Reviews Autistic Youth Nonage

Autistic Youth

Nonage

I nearly died one night in the kitchen of Mexican restaurant I was cooking at. When it came time to clean up the floors at the end of my closing shift, I erroneously (read: stupidly) mixed ammonia and bleach in a mop bucket full of steaming hot water. One breath of that potent mixture and I was seeing stars and scrambling for fresh air. I sometimes wonder what that scene would have looked like to the person that found me the next morning if had I dropped right there; me piled over a mop bucket, butt in the air, face first in the floor sink, with my cheese and verde-covered Doc Martens stuck out to the sides like some sort of punk jester. Anyway, on that night, as with most shifts back then, I was probably listening to something that sounded just like this album on the kitchen’s boom box.

Nonage is the first full-length Autistic Youth record in nearly three years, and their third album overall. These Portland suburbanites play a clean, insistent style of pop punk that’s been injected with a bit of garage rock and ‘80s hardcore, and a healthy dose of classic power pop ala The Buzzcocks. Even though it would be a stretch to make any other 98 Mute comparisons, I can't help but think that the lead vocals sound like Pat Ivie. A track like “Always Running” combines a classic rock-sounding chorus with guitar leads that recall early Social Distortion or Adolescents. Meanwhile “Battles Lost” is derivative of the ‘90s Epitaph and Fat Wreck sing-a-long sound. They’re kind of all over the place here, but somehow it works really well.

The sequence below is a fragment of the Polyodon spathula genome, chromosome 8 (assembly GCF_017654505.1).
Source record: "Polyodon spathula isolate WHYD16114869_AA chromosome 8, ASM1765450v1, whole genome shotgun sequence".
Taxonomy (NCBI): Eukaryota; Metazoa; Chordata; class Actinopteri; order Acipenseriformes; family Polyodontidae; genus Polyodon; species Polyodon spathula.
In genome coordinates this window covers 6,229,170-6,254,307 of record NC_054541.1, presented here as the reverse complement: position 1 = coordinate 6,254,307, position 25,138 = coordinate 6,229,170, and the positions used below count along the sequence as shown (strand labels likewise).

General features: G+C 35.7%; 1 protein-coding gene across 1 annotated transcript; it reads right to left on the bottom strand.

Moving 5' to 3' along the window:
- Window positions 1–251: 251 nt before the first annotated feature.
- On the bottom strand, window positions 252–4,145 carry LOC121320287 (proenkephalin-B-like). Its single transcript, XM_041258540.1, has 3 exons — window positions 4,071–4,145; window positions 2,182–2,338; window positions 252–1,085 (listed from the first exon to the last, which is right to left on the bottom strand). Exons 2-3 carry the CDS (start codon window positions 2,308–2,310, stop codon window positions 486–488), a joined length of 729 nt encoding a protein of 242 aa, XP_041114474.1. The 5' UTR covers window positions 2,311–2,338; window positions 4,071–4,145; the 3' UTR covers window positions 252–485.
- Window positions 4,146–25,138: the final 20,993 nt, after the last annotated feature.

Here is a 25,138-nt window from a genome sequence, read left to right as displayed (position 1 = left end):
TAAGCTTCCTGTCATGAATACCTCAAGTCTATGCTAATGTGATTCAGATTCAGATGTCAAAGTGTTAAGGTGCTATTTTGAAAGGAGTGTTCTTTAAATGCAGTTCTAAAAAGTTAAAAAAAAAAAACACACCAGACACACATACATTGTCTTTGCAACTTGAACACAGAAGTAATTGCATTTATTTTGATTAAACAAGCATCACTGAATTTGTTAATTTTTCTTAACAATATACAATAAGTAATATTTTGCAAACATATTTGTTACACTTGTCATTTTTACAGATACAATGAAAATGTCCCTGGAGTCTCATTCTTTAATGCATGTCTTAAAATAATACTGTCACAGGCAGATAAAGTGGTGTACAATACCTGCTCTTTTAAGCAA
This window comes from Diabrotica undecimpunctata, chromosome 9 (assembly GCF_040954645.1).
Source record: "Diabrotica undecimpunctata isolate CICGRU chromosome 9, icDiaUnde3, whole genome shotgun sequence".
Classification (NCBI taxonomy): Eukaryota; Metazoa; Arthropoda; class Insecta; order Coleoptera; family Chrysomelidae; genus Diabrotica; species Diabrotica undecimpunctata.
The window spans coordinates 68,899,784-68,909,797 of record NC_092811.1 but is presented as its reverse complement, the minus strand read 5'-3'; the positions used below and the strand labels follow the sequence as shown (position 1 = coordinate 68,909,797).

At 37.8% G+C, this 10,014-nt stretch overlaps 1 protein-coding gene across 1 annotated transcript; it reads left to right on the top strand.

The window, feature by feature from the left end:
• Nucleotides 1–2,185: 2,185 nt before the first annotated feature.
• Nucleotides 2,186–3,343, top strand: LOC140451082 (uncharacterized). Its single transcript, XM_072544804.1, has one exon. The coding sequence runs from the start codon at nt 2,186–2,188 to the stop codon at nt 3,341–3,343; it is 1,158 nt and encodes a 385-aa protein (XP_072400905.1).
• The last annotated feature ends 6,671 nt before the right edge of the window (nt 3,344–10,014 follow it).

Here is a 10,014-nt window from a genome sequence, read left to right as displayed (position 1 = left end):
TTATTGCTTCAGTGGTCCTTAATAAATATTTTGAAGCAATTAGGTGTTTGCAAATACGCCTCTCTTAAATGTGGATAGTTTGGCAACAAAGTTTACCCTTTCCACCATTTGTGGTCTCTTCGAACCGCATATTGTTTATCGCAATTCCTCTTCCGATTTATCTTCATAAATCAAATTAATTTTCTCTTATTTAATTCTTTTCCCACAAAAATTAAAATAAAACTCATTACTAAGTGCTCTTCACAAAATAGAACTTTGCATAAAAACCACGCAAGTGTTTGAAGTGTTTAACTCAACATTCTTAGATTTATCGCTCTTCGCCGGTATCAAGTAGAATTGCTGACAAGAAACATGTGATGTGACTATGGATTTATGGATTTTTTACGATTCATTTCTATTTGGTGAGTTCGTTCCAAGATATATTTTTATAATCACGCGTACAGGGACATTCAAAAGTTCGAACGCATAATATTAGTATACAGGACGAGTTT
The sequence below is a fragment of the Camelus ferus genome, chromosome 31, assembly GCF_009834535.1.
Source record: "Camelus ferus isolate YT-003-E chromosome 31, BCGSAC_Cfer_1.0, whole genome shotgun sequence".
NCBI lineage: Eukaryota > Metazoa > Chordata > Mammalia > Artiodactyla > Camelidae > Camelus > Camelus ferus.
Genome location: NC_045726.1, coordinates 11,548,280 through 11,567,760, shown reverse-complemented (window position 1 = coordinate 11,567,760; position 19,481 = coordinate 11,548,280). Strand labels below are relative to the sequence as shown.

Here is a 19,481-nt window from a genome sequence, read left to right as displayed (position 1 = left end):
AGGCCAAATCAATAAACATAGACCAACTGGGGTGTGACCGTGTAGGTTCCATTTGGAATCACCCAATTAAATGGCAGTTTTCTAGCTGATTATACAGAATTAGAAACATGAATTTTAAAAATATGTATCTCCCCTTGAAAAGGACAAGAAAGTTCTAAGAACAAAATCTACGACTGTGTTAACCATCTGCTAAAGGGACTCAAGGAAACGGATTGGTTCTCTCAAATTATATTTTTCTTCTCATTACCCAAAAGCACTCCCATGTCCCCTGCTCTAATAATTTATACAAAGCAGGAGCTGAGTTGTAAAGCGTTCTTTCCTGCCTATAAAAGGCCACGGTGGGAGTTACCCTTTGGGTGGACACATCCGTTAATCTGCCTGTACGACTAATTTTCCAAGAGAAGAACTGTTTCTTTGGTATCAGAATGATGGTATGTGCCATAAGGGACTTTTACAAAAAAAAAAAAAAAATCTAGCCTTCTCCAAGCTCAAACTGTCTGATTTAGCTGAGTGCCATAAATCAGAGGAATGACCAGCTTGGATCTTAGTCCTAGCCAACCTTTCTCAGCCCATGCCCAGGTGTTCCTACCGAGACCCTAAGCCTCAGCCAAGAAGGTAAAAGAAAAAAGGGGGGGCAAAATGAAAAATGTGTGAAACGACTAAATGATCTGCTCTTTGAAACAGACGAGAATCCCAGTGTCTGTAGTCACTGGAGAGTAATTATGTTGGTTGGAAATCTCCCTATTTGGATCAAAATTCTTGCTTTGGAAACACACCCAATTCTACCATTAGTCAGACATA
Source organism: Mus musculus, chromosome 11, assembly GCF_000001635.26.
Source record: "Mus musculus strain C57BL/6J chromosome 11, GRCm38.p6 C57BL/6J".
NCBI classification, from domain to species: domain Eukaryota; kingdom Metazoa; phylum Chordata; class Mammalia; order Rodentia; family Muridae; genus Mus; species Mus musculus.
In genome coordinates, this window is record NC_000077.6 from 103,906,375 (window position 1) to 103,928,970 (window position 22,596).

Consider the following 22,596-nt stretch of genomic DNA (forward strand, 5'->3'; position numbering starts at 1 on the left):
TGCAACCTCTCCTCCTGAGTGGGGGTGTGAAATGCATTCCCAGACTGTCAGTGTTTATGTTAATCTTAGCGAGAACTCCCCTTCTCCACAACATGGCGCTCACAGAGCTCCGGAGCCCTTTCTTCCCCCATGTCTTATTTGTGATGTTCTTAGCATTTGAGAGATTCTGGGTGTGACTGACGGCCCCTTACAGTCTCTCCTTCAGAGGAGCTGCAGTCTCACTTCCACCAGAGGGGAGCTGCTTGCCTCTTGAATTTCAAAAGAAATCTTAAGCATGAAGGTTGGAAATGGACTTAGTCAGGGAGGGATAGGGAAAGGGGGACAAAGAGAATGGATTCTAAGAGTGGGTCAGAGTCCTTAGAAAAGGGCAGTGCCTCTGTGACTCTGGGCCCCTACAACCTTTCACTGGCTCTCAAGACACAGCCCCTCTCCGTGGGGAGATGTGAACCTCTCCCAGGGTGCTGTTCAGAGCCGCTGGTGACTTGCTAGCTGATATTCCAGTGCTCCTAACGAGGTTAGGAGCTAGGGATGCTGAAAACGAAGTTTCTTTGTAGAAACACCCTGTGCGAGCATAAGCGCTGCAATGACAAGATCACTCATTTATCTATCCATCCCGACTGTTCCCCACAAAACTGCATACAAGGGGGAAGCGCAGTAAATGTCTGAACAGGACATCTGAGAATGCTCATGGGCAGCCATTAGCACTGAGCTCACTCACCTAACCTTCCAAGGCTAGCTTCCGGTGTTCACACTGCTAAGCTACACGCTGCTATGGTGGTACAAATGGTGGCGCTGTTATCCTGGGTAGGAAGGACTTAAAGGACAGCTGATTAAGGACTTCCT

Despite being drawn to bands with offensive names I am unfamiliar with Autistic Youths’s work previous to this album. The press sheet describes it as being “more refined” than previous outings, so I am assuming there was a time when these guys played more erratic and/or aggressive (as their name would imply) than they are on this record. And while I'd no doubt prefer the less polished stuff, I also happen to really dig this. With its driving melodies, gang vocals and upbeat tempo, Nonage is the kind of punk rock party music that makes partially-jaded old-school dudes like me drag our butts of the couch and start dancing around; air guitar slung low, legs spread, and head bobbing in tune. 

7.0 / 10Nathan G. O'Brien
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